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We are warned against magic numbers in code with good reason, but is there a good, expressive and type-safe way to solidify constants which have special meaning? I can think of two possible ways:

Method 1:

typedef int NumberOfThreads;
const NumberOfThreads automaticNumberOfThreads = 0;

Method 2:

class NumberOfThreads
{
    NumberOfThreads(int n) : value(n) {}
    static NumberOfThreads automatic() { return NumberOfThreads(0); }
    bool isAutomatic() const { return value == automatic(); }
    int value;
};

I don't really want a complex type, but I do want my special value to be closely tied to the type. In method 1 it isn't, and lazy users might just hardcode assignment or comparison to 0.
Method 2 seems a bit heavy for something that isn't much more than an integer value.

Question could be extended to non-integer types and multiple special values.

Perhaps something is possible with enum?

Edit:

I realized I can hide the value from the user by using extern in my header file

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I think "type safe" is a problem in your question. I think you're trying to enforce correct usage by using data type enforcement. Enum's and good naming are "good enough". –  Jay Apr 6 '11 at 19:43
    
@Jay - yes, you said it better than me. I want to enforce correct usage and preferably hide the magic value. –  paperjam Apr 6 '11 at 19:53

3 Answers 3

up vote 4 down vote accepted

I don't agree with what you do in method 1. There is no need for NumberOfThreads type. That is a constant actually, "number of threads" and the number is an integer. So this is enough and more readable in my opinion.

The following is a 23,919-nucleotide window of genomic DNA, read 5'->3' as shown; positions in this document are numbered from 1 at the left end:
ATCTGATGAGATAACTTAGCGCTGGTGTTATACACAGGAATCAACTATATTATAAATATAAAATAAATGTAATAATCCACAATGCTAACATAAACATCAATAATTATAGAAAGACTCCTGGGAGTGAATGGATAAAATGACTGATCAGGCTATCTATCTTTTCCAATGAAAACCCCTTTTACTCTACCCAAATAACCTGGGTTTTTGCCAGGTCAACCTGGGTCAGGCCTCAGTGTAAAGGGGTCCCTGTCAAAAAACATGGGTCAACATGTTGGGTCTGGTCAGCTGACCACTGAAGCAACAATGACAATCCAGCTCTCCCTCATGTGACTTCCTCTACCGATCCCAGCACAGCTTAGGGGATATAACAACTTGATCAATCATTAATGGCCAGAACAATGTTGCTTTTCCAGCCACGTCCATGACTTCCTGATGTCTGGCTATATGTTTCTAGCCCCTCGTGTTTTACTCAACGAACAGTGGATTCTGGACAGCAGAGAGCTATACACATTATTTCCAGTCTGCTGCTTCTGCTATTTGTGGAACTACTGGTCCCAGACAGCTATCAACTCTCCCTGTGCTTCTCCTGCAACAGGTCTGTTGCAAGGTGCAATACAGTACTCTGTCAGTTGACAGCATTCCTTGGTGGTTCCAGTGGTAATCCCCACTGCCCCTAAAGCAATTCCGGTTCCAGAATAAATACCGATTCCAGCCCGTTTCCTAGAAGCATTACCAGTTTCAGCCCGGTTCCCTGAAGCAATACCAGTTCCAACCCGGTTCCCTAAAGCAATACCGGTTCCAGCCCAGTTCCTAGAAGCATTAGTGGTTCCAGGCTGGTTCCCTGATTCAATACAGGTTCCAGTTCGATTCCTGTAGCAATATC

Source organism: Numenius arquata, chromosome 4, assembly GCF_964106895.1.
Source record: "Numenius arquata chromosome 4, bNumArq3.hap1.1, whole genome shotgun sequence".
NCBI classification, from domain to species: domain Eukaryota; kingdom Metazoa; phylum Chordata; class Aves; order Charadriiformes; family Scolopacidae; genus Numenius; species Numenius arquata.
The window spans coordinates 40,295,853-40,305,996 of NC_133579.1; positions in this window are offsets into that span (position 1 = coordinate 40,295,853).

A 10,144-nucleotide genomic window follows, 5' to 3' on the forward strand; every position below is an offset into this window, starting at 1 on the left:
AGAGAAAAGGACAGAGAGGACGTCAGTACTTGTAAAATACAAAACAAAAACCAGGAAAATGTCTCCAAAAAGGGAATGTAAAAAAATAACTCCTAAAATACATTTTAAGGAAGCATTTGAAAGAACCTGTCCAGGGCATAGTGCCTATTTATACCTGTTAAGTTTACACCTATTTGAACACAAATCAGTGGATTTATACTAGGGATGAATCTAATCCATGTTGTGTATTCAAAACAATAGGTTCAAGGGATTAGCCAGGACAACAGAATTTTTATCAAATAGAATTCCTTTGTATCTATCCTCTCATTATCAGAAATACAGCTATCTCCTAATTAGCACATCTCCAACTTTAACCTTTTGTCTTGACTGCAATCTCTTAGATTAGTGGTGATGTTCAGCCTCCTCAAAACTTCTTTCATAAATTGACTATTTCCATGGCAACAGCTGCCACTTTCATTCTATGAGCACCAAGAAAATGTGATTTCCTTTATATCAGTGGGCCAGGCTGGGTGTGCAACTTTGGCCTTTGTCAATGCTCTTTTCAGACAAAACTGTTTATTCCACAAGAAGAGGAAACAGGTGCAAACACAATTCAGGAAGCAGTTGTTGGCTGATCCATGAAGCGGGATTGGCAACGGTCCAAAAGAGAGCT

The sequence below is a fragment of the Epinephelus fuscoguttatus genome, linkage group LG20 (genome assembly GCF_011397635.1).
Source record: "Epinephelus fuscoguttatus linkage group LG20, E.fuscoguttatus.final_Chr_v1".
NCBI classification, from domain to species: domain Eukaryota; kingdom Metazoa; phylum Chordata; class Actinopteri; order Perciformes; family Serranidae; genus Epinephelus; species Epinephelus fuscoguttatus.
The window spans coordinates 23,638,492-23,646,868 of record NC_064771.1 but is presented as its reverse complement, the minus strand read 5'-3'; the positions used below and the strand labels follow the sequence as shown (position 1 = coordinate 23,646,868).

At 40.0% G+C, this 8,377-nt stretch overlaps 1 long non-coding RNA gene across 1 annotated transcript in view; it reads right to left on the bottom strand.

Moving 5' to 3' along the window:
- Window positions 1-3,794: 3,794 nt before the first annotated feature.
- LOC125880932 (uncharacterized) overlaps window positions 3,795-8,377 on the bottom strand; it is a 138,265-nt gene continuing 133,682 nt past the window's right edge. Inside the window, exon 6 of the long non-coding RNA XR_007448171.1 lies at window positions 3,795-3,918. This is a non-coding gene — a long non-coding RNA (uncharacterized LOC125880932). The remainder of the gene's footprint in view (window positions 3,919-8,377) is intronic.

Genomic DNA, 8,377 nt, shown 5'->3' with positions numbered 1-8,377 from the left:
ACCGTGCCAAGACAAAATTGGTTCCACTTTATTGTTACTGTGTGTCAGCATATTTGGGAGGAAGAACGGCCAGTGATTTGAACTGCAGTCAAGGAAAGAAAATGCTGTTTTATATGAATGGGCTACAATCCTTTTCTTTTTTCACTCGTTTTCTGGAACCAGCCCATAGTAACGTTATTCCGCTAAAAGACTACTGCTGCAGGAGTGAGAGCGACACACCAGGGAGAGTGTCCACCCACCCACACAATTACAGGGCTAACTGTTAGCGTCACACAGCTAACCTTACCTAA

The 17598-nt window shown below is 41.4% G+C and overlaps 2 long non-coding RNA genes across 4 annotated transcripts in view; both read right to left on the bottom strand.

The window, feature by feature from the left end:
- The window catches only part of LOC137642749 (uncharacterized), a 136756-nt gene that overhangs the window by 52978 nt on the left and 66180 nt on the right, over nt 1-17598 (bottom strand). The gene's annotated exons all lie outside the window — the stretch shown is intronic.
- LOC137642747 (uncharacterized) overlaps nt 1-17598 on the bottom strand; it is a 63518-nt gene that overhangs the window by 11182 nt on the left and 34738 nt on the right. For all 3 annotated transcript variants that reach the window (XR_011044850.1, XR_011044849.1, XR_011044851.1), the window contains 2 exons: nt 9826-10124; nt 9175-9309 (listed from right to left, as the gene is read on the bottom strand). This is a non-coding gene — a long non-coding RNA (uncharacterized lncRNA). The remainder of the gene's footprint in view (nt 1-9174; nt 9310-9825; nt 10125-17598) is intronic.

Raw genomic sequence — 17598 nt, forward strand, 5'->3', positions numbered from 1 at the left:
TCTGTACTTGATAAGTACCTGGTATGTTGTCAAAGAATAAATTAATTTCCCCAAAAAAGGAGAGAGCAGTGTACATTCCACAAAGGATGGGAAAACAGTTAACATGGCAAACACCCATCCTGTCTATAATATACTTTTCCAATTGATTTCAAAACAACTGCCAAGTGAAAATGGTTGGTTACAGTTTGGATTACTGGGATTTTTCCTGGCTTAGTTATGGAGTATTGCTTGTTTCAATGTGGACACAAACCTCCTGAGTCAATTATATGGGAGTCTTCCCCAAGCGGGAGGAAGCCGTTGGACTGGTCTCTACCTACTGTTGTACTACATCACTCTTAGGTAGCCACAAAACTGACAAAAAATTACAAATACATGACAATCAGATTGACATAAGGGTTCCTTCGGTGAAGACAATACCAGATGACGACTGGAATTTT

const int NumberOfThreads = 0;
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Yes, most if the time it's good but fellow developers can cheat and avoid using the const int: you might see someone write if (!numberOfThreads) ... instead of if (numberOfThreads == automaticNumberOfThreads) ... –  paperjam Apr 6 '11 at 19:51
1  
@paperjam - "Magic constants" is not about forcing people to write good code, but to allow them to write readable code. What you can avoid is if (numberOfThreads == 42)..., where you don't know what 42 means. –  Bo Persson Apr 6 '11 at 20:31

Enum is basically just giving numbers names. So that should work fine.

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Thanks for the link but I don't think enum because there is no safe way to convert from int to enum. –  paperjam Apr 6 '11 at 20:10
    
Just to be safe I'm going to link this here, if you havent read it: parashift.com/c++-faq-lite/newbie.html#faq-29.19 –  Ólafur Waage Apr 6 '11 at 23:13

This sample usage shows correct usage enforced and magic value hidden in a the implementation of a function.

int numberOfThreads;
/* ... */
numberOfThreads = automaticNumberOfThreads();
/* ... */
numberOfThreads = 1;
/* ... */
numberOfThreads = 16;
/* ... */
if (numberOfThreads == automaticNumberOfThreads())
{
    /* ... */
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